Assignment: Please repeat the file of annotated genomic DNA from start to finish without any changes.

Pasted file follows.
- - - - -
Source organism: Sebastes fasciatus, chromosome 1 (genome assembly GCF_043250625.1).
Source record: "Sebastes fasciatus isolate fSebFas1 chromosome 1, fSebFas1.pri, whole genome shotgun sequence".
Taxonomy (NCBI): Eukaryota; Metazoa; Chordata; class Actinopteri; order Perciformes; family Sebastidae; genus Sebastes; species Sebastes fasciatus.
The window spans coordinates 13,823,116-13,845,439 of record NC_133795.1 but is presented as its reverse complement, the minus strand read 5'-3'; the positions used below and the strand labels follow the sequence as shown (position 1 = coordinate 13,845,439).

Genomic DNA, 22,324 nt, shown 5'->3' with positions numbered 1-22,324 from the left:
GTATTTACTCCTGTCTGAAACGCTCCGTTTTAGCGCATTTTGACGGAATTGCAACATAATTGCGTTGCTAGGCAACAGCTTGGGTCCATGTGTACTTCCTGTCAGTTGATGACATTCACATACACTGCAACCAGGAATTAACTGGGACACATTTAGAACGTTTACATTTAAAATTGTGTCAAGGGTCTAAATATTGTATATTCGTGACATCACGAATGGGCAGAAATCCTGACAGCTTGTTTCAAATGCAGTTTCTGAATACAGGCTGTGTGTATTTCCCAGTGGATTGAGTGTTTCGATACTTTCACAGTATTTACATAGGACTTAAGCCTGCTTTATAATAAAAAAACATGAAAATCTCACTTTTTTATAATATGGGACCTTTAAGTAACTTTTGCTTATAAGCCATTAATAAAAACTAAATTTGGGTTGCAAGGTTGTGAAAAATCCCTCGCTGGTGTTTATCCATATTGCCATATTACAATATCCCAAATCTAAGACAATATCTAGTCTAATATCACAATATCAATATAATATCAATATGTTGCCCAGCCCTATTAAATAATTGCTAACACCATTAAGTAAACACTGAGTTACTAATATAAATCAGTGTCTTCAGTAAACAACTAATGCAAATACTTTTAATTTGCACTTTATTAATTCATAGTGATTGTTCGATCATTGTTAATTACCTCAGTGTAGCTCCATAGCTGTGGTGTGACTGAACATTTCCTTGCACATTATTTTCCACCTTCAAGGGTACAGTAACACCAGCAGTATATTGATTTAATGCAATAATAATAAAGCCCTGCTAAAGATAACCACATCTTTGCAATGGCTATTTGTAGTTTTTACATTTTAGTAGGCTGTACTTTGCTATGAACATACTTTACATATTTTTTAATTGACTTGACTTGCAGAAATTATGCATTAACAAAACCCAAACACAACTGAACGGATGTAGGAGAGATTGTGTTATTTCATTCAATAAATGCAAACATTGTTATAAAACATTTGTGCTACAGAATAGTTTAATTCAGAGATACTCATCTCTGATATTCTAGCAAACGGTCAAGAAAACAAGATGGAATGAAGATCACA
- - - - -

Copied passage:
Source organism: Sebastes fasciatus, chromosome 1 (genome assembly GCF_043250625.1).
Source record: "Sebastes fasciatus isolate fSebFas1 chromosome 1, fSebFas1.pri, whole genome shotgun sequence".
Taxonomy (NCBI): Eukaryota; Metazoa; Chordata; class Actinopteri; order Perciformes; family Sebastidae; genus Sebastes; species Sebastes fasciatus.
The window spans coordinates 13,823,116-13,845,439 of record NC_133795.1 but is presented as its reverse complement, the minus strand read 5'-3'; the positions used below and the strand labels follow the sequence as shown (position 1 = coordinate 13,845,439).

Genomic DNA, 22,324 nt, shown 5'->3' with positions numbered 1-22,324 from the left:
GTATTTACTCCTGTCTGAAACGCTCCGTTTTAGCGCATTTTGACGGAATTGCAACATAATTGCGTTGCTAGGCAACAGCTTGGGTCCATGTGTACTTCCTGTCAGTTGATGACATTCACATACACTGCAACCAGGAATTAACTGGGACACATTTAGAACGTTTACATTTAAAATTGTGTCAAGGGTCTAAATATTGTATATTCGTGACATCACGAATGGGCAGAAATCCTGACAGCTTGTTTCAAATGCAGTTTCTGAATACAGGCTGTGTGTATTTCCCAGTGGATTGAGTGTTTCGATACTTTCACAGTATTTACATAGGACTTAAGCCTGCTTTATAATAAAAAAACATGAAAATCTCACTTTTTTATAATATGGGACCTTTAAGTAACTTTTGCTTATAAGCCATTAATAAAAACTAAATTTGGGTTGCAAGGTTGTGAAAAATCCCTCGCTGGTGTTTATCCATATTGCCATATTACAATATCCCAAATCTAAGACAATATCTAGTCTAATATCACAATATCAATATAATATCAATATGTTGCCCAGCCCTATTAAATAATTGCTAACACCATTAAGTAAACACTGAGTTACTAATATAAATCAGTGTCTTCAGTAAACAACTAATGCAAATACTTTTAATTTGCACTTTATTAATTCATAGTGATTGTTCGATCATTGTTAATTACCTCAGTGTAGCTCCATAGCTGTGGTGTGACTGAACATTTCCTTGCACATTATTTTCCACCTTCAAGGGTACAGTAACACCAGCAGTATATTGATTTAATGCAATAATAATAAAGCCCTGCTAAAGATAACCACATCTTTGCAATGGCTATTTGTAGTTTTTACATTTTAGTAGGCTGTACTTTGCTATGAACATACTTTACATATTTTTTAATTGACTTGACTTGCAGAAATTATGCATTAACAAAACCCAAACACAACTGAACGGATGTAGGAGAGATTGTGTTATTTCATTCAATAAATGCAAACATTGTTATAAAACATTTGTGCTACAGAATAGTTTAATTCAGAGATACTCATCTCTGATATTCTAGCAAACGGTCAAGAAAACAAGATGGAATGAAGATCACA